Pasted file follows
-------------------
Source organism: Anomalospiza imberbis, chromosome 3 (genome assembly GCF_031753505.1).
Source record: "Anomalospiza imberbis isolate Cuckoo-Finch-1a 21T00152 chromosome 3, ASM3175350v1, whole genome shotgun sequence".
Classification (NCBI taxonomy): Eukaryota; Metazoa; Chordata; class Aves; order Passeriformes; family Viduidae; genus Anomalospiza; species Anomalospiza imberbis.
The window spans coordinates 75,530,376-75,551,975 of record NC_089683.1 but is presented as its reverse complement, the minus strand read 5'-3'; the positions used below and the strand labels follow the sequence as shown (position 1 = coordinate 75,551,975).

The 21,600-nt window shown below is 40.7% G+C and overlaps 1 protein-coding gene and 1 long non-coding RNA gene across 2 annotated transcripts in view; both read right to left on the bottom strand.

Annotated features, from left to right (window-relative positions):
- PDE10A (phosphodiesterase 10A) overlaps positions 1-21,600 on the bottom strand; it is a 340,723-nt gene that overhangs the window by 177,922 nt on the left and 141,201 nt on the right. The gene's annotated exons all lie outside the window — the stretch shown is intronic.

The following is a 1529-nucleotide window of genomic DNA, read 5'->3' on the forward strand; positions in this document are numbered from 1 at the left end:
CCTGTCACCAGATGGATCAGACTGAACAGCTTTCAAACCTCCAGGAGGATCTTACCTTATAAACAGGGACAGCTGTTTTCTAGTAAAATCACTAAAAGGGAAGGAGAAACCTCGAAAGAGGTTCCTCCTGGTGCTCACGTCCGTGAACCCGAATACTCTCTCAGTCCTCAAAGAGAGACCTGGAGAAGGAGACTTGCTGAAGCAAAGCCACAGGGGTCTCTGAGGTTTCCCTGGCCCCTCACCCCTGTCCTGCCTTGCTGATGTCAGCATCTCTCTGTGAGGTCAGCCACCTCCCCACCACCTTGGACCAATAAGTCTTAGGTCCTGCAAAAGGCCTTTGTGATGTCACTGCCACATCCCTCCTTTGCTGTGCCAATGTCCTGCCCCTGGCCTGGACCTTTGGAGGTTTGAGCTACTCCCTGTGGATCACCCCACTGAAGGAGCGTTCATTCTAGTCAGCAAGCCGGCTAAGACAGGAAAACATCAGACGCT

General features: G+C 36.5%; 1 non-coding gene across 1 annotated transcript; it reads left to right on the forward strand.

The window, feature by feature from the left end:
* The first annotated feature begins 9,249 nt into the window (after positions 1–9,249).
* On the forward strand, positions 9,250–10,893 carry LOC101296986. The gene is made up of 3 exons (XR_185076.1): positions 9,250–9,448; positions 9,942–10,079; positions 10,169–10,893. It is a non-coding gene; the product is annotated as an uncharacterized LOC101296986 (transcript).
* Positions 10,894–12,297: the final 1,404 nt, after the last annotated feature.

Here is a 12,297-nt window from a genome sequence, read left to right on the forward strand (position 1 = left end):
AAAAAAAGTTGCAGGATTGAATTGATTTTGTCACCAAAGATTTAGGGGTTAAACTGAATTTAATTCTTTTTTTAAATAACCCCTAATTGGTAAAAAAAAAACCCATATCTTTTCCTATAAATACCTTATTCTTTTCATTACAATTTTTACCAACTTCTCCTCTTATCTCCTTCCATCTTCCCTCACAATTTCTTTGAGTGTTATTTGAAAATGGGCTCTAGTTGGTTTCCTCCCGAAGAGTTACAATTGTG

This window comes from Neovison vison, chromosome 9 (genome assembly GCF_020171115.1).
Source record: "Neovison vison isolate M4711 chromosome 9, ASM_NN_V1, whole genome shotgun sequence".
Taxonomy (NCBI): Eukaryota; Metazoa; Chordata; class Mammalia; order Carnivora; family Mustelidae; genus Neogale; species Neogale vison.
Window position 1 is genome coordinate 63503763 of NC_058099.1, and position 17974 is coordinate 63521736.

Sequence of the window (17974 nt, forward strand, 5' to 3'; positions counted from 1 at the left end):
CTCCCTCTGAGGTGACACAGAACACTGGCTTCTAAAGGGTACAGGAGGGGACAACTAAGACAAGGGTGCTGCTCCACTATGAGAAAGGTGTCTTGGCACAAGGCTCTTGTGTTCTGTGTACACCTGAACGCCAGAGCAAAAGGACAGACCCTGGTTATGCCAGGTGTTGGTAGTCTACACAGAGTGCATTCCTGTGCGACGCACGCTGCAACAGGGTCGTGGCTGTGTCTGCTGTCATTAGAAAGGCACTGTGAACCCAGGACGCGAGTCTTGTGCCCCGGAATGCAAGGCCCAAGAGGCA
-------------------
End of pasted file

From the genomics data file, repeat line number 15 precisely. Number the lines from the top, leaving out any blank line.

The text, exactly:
Here is a 12,297-nt window from a genome sequence, read left to right on the forward strand (position 1 = left end):